Before L. HAND, SWAN, and CHASE, Circuit Judges.
The facts in all these suits were the same. Each vessel was licensed for coastwise trade, and was seized by the Coast Guard in navigable waters of the United States, laden with a cargo of liquors, the labels on which proved it to have been imported. United States v. American Motor Boat K-1231, 54 F.2d 502, 504 (C.C.A. 2). The crews were arrested at the same time and later indicted for violations of section 26 of title 2 of the National Prohibition Act (27 USCA § 40), and pleaded guilty. In two of the suits, before the indictments had been found, or the prosecution had otherwise declare itself, libels of information in rem were filed, containing as a count the violation of R.S. § 4377 (46 USCA § 325), which forfeits a vessel, licensed for coastwise trade, that engages in any other. In the third, the libel and the indictment were filed on the same day.
All three cases are ruled by The Ruth Mildred, 286 U.S. 67, 52 S. Ct. 473, 76 L. Ed. 981. It is true that in that case, before the libel was filed, the master had been charged not only with violating the National Prohibition Law, but the Tariff Act as well. The Ruth Mildred (C.C.A.) 56 F.2d 590, 592. Thus there had been no "clear election to go forward under the provisions of the Prohibition Act, and not under any other." General Motors Corp. v. U.S., 286 U.S. 49, 60, 52 S. Ct. 468, 472, 76 L. Ed. 971. But that, as we understand it, was only one reason for distinguishing Richbourg Motor Co. v. U.S., 281 U.S. 528, 50 S. Ct. 385, 74 L. Ed. 1016, 73 A.L.R. 1081. The other was that a vessel violating the navigation laws may be forfeited whether or not she also violates the National Prohibition Law. General Motors Corp. v. U.S., 286 U.S. 49, 61, 52 S. Ct. 468, 76 L. Ed. 971. As we now understand the law, a violation of the internal revenue laws by the transportation of liquors ashore, yields to section 26 of title 2 of the National Prohibition Act, though only if the prosecution has unequivocally committed itself to prosecution under section 26 before it has taken steps to forfeit under R.S. § 3450 (26 USCA §§ 1181, 1182). But it may forfeit under the Tariff Act for unlawful importation, or under the navigation laws, regardless of prosecutions under section 26. This covers that one of the three libels at bar in which the indictment was filed on the same day as the libel; it may be a further answer that, if both libel and indictment are filed together, the prosecution, when the libel is filed, has not yet made a "clear election to go forward under the prohibition act." But we need not press this somewhat tenebrous distinction. Our decision in U.S. v. Whippet Coupe, 61 F.2d 855, involved R.S. § 3450, and is not therefore in point; it was within Richbourg Motor Co. v. U.S., supra, 281 U.S. 528, 50 S. Ct. 385, 74 L. Ed. 1016, 73 A.L.R. 1081, which still stands.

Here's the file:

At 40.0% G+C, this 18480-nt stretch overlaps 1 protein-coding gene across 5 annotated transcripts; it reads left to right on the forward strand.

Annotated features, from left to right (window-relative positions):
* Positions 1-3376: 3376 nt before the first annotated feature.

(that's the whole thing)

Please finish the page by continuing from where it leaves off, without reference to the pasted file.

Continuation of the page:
It may here be an added ground for invoking R.S. § 4377, that the owners do not assert that they are "bona fide lienors." Under section 5 of the Willis-Campbell Act (see 27 USCA § 3), all earlier laws are to remain in force, save when "directly in conflict with the National Prohibition Act." The conflict in cases of this sort arises only because the earlier legislation does not protect the interests of innocent persons, while the Prohibition Act does. Unless the claimant brings himself within the grace of section 26, the two statutes may not directly conflict pro hac vice. If so, perhaps the prosecution against a guilty owner may proceed under either, or possibly both. This, however, we do not decide.